4. The Redskins made a number of proposals that will be discussed this week. Among them: moving kickoffs to the 40-yard line; eliminating overtime in the preseason; increasing the practice squad from eight players to 10; having one cut during training camp, going from 90 to 53; increasing the active roster from 46 to 49 on non-Sunday or Monday games (except for Week 1); and using the “designated to return” from injured reserve on more than one player.

5. Jay Gruden meets with reporters Wednesday morning. It’ll be our first chance to talk to the Redskins' coach since free agency began, as well as a number of other issues.

Key dates for the Redskins

March, 6, 2014
Mar 6
Some key dates over the next month for the Washington Redskins (and the rest of the NFL):

March 8-11: It used to be that teams could not legally contact players until free agency began. But that was a sham so now they have a legal window to talk to players. The Redskins talked to numerous players during this period last year, but with no room against the cap they didn't sign anyone. It was akin to colleges recruiting players before offering a scholarship. But deals can't be struck during this time. It gives teams and agents a good idea on what to expect when free agency begins. Not everyone likes this format. Teams are sometimes reluctant to say exactly how much they'll pay a player, fearing they're just doing another team's negotiating. This causes teams to be more vague, which, in turn frustrates agents.

[+] EnlargePerry Riley
Ezra Shaw/Getty ImagesA weak market for inside linebackers should help Perry Riley's leverage in negotiations.
What to watch: Perry Riley's situation. The Redskins and Riley have continued to talk, but no deal appears imminent. The Washington Post reported they're not close. The scouting combine provides agents and teams a chance to talk (even if they're not supposed to) so Riley's side should have a feel for his market. But it'll crystallize more this weekend. If he indeed wants $5.5 million per year, as rumored, that's too much for Washington. In Riley's favor? It's not a strong inside linebacker market, in free agency or the draft.

March 11: Free agency begins at 4 p.m. Teams must be in compliance with the salary cap by 4 p.m. (this is also when the rule of 51 begins and only the top 51 contracts count toward the cap). This won't be an issue at all with Washington. The Redskins will have approximately $30 million in cap space (linebacker Brian Orakpo has not signed his franchise tender; he has until July 15) and plenty of needs. The shopping list includes two safeties, another cornerback, at least one inside linebacker, a defensive lineman and perhaps receiver and an offensive lineman. Other than that, they're all set.

What to watch: How aggressive will the Redskins be? They were forced to be prudent the past two offseasons. But with more cap space, that will change -- but how aggressive will they be? General manager Bruce Allen has done a good job of setting a price for guys and sticking to that figure. But will that change with the desire to rid themselves of last year's 3-13 stench? They need a safety and the best one out there is Buffalo's Jairus Byrd, whose ability to cover deep middle would open up this defensive scheme. Byrd might be too expensive, but he can't be ruled out of course. Also, New York defensive lineman Linval Joseph could be a target among others. Other names to watch: Carolina's Mike Mitchell and Giants' receiver Hakeem Nicks. They also apparently like Houston free-agent linebacker Joe Mays, as much for his special-teams ability. They talked to him during training camp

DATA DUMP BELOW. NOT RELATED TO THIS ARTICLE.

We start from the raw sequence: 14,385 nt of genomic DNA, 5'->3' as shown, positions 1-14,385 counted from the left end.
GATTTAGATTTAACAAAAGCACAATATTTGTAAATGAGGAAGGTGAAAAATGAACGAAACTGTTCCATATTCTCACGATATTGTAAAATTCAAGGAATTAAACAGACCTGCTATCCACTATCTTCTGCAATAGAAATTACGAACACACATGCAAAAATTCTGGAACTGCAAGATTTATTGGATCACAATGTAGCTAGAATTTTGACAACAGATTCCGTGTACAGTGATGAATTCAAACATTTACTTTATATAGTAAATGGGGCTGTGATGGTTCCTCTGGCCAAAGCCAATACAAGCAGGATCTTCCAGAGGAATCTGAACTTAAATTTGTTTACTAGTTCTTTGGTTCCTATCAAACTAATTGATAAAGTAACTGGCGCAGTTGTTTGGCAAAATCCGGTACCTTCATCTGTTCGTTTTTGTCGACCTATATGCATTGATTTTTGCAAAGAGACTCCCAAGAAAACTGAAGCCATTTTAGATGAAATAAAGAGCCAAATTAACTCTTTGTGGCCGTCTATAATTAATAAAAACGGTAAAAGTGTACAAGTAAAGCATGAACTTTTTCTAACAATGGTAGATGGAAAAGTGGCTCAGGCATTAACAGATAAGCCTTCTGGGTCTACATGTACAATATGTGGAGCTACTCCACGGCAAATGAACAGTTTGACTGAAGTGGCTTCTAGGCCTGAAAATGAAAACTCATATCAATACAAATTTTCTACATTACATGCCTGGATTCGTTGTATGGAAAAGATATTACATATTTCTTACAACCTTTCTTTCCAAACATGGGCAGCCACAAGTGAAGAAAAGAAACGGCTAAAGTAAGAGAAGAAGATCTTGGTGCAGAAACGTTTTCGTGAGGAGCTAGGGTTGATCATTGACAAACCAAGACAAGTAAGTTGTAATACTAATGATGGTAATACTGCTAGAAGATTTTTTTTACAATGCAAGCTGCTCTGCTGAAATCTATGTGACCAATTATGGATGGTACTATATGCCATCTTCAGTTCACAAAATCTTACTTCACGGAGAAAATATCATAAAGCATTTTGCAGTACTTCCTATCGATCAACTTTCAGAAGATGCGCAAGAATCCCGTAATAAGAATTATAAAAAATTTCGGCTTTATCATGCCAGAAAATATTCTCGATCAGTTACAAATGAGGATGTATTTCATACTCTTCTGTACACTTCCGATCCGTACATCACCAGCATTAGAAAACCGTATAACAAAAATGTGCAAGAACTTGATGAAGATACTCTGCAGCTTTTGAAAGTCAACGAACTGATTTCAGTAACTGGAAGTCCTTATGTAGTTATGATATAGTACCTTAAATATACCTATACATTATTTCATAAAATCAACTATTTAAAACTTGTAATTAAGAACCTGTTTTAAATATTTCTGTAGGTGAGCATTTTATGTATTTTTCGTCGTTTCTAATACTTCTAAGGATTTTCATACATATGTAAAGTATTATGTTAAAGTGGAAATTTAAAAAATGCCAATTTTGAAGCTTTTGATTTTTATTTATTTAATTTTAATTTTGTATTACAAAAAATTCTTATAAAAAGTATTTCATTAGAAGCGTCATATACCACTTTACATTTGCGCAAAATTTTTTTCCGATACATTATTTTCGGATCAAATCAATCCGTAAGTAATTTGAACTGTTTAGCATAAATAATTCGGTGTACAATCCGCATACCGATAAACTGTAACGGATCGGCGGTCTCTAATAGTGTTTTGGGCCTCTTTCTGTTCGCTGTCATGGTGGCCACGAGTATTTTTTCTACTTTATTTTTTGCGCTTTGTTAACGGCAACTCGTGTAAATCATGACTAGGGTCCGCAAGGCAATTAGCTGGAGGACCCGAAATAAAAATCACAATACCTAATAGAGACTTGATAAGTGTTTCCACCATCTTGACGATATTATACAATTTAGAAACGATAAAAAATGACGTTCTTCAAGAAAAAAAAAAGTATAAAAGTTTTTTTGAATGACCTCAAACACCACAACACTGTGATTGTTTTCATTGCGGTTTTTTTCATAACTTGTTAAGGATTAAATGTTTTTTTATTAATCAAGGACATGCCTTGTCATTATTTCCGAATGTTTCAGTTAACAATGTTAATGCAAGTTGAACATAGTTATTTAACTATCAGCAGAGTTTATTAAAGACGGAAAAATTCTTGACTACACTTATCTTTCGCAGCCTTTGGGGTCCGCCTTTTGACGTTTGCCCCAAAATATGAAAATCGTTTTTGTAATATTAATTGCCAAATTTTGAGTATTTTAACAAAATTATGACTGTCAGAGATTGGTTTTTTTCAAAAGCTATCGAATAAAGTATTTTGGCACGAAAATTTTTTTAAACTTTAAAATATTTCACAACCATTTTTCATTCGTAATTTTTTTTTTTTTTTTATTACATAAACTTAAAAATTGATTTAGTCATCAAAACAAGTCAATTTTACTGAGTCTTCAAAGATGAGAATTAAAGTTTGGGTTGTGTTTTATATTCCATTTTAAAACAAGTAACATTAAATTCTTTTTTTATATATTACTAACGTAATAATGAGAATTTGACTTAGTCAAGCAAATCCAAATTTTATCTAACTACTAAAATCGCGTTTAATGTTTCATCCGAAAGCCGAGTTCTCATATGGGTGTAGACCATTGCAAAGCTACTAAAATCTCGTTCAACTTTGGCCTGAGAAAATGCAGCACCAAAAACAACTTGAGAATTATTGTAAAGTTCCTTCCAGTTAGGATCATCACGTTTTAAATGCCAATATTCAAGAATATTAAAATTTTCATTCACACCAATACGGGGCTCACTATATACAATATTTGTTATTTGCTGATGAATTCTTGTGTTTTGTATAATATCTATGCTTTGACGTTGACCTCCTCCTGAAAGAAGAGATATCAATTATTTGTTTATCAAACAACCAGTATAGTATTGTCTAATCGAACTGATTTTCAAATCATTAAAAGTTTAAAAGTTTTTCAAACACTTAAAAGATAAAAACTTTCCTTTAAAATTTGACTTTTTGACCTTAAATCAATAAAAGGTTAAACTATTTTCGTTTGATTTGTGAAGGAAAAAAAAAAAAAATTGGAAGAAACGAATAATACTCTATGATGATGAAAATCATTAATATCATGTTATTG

March 23-26: NFL owners meeting in Orlando, Fla.

What to watch: Will the NFL expand the current playoff format? It's working rather well the way it is, but Redskins coach Jay Gruden will meet with the media for about an hour during this trip. If there's a big free-agent signing I'm sure he'll talk beforehand, but this is always a good chance to delve into other topics.

April 7: Because the Redskins have a new coach, they can begin their offseason workout program. Teams without a new coach must wait two more weeks.

What to watch: For the first two weeks of the offseason workouts, players can't work with their position coaches. They can only do strength and conditioning or rehab. Quarterbacks can throw the ball to receivers, but not against a defense. In the second phase, which lasts three weeks, coaches are allowed to be on the field to provide instruction and run drills. But there's still no offense vs. defense. And in the final phase, there are no individual drills pitting offense vs. defense, but you can do a full-team drill that way. This is also the first time players can wear helmets in the offseason (no pads of any kind however).

The Redskins also get an extra minicamp this spring because they have a new coach and that's what will be more revealing publicly. Last year, for example, you could see Josh LeRibeus did not have a good offseason just by how he looked physically: out of shape. During Washington's minicamps, we'll get a chance to see how Griffin is throwing the ball -- will he be more consistent? The problems he had throwing the ball were evident last summer, so we'll get some clue as to his improvement. There's a long way to go of course, but it will be the first measurement and it will come after he's had a month or two of good training. Will the brace be on?